Whether it’s the cheese strata made with Fickle Creek farm-fresh eggs, the fair trade, shade-grown organic Nicaraguan coffee, or fresh salmon grilling on the terrace, the aromas from Duke Divinity School’s new Refectory Café are impossible to miss.
And the diners, who come from across Duke’s campus, are giving the café rave reviews. Gushed one first-time visitor: “This is the best food in the history of the human race!”
As the divinity school’s $22 million addition neared completion in the spring of 2005, ideas for its first dining facility were bountiful. Dozens of members of the divinity school community weighed in on what the restaurant should look like, what it should serve, and how much food should cost, a special consideration for students, many of whom are supporting families.
In the end, a group of students led by Sarah Musser D’03 and inspired by a class on biblical ecology and agrarianism taught by Professor Ellen Davis, proposed a restaurant embodying what they had learned in class.
Their mission was to open Duke University’s first “green” café. This meant, in 21st century language: buying locally grown, sustainable products, recycling as much as possible, preparing healthy food with little waste, paying employees a “living wage,” supporting fair trade, and, whenever available and affordable, offering organic foods.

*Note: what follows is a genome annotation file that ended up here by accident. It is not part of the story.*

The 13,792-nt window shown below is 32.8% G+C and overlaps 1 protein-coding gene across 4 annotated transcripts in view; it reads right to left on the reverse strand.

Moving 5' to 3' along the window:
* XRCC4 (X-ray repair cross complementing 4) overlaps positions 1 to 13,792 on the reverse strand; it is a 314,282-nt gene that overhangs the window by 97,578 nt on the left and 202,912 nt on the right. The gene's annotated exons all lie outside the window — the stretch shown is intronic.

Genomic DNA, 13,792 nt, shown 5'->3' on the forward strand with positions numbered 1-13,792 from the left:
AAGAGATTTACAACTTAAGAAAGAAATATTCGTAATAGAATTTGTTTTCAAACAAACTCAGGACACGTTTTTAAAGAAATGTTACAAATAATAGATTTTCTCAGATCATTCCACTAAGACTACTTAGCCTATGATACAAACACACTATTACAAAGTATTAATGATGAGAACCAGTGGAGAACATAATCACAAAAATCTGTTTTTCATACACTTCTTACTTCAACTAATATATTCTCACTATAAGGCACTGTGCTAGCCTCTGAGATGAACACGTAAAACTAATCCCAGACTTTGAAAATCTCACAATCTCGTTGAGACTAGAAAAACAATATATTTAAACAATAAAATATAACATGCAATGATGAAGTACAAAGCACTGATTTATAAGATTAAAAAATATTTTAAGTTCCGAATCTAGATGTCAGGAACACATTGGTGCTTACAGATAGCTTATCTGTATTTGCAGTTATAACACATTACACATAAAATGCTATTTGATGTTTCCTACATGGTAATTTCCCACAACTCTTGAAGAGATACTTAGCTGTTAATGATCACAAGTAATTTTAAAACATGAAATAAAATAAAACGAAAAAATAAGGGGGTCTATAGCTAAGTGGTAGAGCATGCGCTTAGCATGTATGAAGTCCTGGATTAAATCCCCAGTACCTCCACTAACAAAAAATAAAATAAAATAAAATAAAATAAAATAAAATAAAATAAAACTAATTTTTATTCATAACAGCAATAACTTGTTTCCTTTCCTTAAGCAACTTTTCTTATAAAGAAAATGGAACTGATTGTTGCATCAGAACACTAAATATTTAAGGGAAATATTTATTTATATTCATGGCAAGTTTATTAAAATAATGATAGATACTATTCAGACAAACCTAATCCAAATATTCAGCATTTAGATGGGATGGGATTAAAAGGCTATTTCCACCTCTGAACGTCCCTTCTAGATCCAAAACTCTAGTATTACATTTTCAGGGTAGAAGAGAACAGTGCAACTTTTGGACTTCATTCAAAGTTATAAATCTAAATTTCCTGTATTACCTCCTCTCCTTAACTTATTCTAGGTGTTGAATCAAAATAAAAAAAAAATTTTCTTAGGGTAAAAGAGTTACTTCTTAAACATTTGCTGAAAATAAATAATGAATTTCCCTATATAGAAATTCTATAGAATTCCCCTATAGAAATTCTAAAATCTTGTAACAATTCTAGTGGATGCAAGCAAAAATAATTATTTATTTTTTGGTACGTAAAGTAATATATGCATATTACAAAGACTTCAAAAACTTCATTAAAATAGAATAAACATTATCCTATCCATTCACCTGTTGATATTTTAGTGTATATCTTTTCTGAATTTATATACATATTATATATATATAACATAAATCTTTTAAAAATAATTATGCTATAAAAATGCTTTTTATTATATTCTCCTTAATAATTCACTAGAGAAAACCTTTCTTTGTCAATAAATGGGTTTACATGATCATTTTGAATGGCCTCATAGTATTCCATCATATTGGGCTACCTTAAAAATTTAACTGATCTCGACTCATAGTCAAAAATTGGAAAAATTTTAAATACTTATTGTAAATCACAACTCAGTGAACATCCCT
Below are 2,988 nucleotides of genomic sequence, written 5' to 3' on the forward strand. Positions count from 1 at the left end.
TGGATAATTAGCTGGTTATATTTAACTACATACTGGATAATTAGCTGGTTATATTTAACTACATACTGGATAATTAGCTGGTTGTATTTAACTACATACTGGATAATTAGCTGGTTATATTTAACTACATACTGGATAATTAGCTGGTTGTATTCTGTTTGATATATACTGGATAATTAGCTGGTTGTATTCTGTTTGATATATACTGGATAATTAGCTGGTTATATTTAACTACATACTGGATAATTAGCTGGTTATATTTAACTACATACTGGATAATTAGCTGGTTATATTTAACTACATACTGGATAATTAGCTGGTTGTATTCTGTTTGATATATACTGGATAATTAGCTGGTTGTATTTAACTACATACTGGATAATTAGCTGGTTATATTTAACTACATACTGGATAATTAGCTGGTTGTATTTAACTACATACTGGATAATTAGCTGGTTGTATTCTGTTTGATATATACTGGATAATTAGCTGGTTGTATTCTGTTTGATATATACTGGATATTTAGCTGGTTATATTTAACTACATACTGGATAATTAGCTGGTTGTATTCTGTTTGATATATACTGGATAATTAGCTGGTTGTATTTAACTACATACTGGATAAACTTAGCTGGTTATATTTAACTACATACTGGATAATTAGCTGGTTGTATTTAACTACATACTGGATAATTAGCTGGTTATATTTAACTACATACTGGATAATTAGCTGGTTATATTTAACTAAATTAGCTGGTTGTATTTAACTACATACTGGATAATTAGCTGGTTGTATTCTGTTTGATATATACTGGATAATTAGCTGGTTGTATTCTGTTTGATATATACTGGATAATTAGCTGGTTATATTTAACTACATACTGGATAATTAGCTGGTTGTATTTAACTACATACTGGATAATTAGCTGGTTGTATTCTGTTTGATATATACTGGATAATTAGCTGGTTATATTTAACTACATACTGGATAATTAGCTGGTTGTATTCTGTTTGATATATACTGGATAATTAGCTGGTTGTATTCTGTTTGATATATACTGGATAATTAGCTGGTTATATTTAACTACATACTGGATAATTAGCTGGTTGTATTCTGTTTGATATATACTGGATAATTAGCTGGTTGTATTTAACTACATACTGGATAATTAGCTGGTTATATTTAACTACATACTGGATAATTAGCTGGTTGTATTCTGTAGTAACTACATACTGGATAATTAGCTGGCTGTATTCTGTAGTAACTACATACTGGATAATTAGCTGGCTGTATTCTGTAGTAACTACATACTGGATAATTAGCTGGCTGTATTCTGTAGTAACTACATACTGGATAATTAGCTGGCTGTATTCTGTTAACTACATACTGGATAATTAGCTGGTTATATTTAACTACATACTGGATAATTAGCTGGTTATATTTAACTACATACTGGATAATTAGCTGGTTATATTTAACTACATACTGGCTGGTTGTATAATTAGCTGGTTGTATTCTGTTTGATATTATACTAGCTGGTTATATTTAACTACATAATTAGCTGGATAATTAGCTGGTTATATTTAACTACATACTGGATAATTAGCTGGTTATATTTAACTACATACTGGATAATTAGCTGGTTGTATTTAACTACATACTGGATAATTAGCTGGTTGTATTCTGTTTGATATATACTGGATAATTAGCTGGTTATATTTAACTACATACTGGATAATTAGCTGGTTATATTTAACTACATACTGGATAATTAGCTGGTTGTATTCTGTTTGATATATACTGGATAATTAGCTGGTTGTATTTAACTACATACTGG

“The students got together and came to us and basically said, ‘We see eating as more than just putting food in our mouths.’ They impressed upon us how eating is a spiritual act, part of our relationship with God and God’s earth,” says Greg Duncan, associate dean for student services and co-chair of the dining committee, with Susan Pendleton Jones, director of special programs.
“Eating is not just a vital human activity—it’s a theological one,” says Musser, who is currently a Ph.D. candidate in religion. She told the committee that “learning through The Refectory would be a wonderful opportunity to practice the ways of peace, justice and reconciliation learned in both classroom and worship—practices we could share with the larger university community.”
“In a sense, it’s reaffirming the act of saying grace and acknowledging that food is one absolutely indispensable way in which humans take from creation,” adds Davis, who is professor of Bible and practical theology.
“We don’t have a choice about taking from natural resources, which we call creations of God. However, we do have a choice as to how we do it. We can do it in ways, for example, that cut down on petroleum dependence, that support small farmers, entrepreneurs and our regional economy, and that do not destroy God’s creation.”
By late 2005, the café was a work-in-progress, with daily challenges for everyone involved. By December, the crew at The Refectory began to concentrate on marketing the restaurant, and people responded in droves to fliers and to weekly menus provided online and in campus publications.
In January, The Refectory—named for traditional monastic and college eateries with long wooden tables for sharing and talking—celebrated its grand opening. Now, the café serves more than 400 people per day, with 95 percent of those ordering food actually sitting down and eating there, according to Laura Hall, owner of Bon Vivant Catering, which operates the café and provides catering services for divinity school events.